Basing will have to wait until I get home.
The castings are a bit rough, so I decided there was a limit to what I would try to do with them, but here’s a closer view of the enchantress and one of the tigers anyway:
I still need to put a thin coat of brush varnish on the tigers before heading home, and it’ll be later this week before I can base them to match the first group of rangers. After that, I’ll be eager to get them on the table in a Dragon Rampant game.
By Rob Dean
I had a day off yesterday and wanted to get some work done toward staging an Original D&D game sometime “soon”. I’m working on a handful of potential PCs, but wanted to get a couple of smaller monsters done. These have all been sitting around in primer for a long time and I’m tired of looking at them. So…drybrush the heck out of them and call it a day.
The figures are all Ral Partha, two trolls (01-063), three skeletons (01-046), two wraiths (01-030), and a small carnosaur (13-004, an erythrosuchus to be exact).
By Rob Dean
Continuing with my group of under-represented character classes, I painted up this bard from the Ral Partha set “Female Adventurers”. I’m not sure who the sculptor was; the range was a mix of Mize, Guthrie, and Meier.
I’m trying to use some colors I don’t use as often on these; hence the lavender shirt.
This is a fairly petite little figure. I know @72moonglum would have highlighted the nail polish 😂, but I can’t see that on the table. How petite, you ask?
Scale creep, anyone?
By Rob Dean
Yesterday was a hectic day at work, so when it came to be lunch time I wanted to close my computer and take a complete break from things. It was raining, so walking seemed like it would be unpleasant. I decided to pull out the paint set I keep at the office and have a go at this old Ral Partha cleric.
I didn’t set an actual timer for a speedpaint challenge, but this was right up on an hour. I don’t usually use yellow, so I was experimenting. As finished (before varnish), the shading on the yellows are not quite as smooth as I would like them to be. Two coats of varnish (one by brush to protect the figure to get it home, and one spray after the basing is completed) will, as I know from experience, smooth things out a bit more. I’ll post pictures of the based figure after the spray varnish sometime later today.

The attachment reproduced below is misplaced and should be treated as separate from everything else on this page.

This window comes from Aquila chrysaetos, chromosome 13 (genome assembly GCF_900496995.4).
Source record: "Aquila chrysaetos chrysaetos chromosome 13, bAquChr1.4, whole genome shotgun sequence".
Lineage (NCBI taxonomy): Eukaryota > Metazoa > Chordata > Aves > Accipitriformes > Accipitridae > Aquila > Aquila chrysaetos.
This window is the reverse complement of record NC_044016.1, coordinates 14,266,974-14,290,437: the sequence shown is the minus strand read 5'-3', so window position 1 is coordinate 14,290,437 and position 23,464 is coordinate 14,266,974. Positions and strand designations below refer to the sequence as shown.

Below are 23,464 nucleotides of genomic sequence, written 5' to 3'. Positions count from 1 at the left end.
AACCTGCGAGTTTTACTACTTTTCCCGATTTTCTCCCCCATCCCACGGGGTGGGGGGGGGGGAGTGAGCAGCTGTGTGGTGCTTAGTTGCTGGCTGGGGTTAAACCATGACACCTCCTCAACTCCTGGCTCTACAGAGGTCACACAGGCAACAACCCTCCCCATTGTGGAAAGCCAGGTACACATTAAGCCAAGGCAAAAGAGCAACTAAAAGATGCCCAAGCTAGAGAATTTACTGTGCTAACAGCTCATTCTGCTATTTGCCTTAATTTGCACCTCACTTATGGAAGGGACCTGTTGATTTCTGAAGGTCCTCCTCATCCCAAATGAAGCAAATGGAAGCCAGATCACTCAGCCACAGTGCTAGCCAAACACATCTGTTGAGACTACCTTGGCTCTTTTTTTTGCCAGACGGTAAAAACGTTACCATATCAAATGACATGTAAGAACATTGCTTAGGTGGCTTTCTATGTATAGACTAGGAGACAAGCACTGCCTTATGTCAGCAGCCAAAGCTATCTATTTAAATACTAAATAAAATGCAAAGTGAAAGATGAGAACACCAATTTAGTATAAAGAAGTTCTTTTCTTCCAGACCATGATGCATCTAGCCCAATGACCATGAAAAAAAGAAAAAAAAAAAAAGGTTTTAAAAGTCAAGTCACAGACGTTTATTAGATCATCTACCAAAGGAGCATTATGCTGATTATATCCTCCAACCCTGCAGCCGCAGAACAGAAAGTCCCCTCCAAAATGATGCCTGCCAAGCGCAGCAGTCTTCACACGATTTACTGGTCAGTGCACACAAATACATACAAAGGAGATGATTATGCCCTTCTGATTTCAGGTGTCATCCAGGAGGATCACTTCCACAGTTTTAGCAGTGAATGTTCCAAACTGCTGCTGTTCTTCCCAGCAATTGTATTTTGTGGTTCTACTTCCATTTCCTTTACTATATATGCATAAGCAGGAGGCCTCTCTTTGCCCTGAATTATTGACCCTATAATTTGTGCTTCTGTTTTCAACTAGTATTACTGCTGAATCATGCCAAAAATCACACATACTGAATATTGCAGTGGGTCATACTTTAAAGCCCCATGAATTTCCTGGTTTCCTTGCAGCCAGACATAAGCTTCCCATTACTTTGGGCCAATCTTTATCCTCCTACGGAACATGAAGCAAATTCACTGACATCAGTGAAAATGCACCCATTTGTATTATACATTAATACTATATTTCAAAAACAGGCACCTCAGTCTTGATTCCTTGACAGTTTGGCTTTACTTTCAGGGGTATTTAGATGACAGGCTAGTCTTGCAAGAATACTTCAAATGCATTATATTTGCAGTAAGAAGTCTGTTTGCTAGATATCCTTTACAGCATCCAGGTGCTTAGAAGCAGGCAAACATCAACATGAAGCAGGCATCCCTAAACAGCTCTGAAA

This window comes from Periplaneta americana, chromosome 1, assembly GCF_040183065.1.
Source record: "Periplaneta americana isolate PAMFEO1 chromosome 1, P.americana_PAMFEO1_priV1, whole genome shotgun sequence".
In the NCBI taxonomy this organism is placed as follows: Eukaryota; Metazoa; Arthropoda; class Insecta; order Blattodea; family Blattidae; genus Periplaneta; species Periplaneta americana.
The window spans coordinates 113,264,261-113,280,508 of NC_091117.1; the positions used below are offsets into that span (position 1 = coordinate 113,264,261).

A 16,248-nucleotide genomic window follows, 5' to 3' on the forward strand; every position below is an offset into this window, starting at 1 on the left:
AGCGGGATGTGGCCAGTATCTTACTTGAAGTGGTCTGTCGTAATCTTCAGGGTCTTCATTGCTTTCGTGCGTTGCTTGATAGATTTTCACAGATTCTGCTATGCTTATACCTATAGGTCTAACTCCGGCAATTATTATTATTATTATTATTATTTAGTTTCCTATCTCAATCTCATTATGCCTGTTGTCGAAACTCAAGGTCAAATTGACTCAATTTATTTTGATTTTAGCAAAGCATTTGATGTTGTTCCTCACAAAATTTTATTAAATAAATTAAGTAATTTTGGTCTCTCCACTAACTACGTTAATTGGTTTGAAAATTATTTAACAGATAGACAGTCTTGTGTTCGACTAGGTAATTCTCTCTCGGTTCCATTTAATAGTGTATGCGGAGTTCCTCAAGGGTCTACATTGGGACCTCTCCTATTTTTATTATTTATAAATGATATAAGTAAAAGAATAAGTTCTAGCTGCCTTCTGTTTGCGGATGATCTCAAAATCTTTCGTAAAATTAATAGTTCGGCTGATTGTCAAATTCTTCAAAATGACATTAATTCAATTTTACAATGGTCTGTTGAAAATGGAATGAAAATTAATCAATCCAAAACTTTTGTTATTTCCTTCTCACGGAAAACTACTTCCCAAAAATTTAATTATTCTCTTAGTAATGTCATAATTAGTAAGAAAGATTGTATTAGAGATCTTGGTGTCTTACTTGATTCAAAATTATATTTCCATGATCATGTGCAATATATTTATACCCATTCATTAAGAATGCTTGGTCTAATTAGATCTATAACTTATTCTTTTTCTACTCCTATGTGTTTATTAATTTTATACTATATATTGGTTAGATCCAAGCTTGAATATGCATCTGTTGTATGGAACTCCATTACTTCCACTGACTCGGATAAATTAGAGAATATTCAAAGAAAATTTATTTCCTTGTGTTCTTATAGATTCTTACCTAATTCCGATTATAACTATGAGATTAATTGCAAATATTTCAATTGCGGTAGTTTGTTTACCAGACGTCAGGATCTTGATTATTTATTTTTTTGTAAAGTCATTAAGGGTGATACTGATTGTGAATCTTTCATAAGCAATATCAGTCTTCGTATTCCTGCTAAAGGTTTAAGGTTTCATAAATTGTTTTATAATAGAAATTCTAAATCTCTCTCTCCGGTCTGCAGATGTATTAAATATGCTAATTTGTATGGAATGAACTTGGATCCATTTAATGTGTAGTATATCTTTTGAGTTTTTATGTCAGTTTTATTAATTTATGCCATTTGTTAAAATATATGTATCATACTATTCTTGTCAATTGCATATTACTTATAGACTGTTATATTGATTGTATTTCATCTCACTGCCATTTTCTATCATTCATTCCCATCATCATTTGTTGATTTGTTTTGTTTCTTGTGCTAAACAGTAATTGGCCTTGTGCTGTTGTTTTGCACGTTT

A few weeks ago I inventoried my true 25mm individually based fantasy figures suitable for a vintage D&D game, and concluded that I was very short on armored mace-wielding clerics in the classic D&D mode, and that I had no recently painted bards at all. I pulled out a male and female in each category and cleaned them up on Tuesday (plus a stray female thief) and brush-primed them on Wednesday. Five figures seems like a manageable goal to reach before some other Muse comes along to drop off a random bit of inspiration. 😆 I would like all five of these figures to be a departure from my usual color palette, but we’ll see…
This figure is part of a group of 8 Wizards and Clerics sold by Ral Partha as a boxed set in a range they called The Adventurers, which eventually reached a total of 15 sets. Sculpting was a mix of Dennis Mize, Julie Guthrie and Tom Meier. While not specifically identified on the Lost Minis Wiki, this figure has a marking on the base (somewhat visible in the top picture by the head of the mace) of “ES73”, which suggests that it was originally intended as a 4th figure in the Personalities and Things that go Bump in the Night “Clerics” set (ES-73 or 01-073), and therefore is presumably a Tom Meier.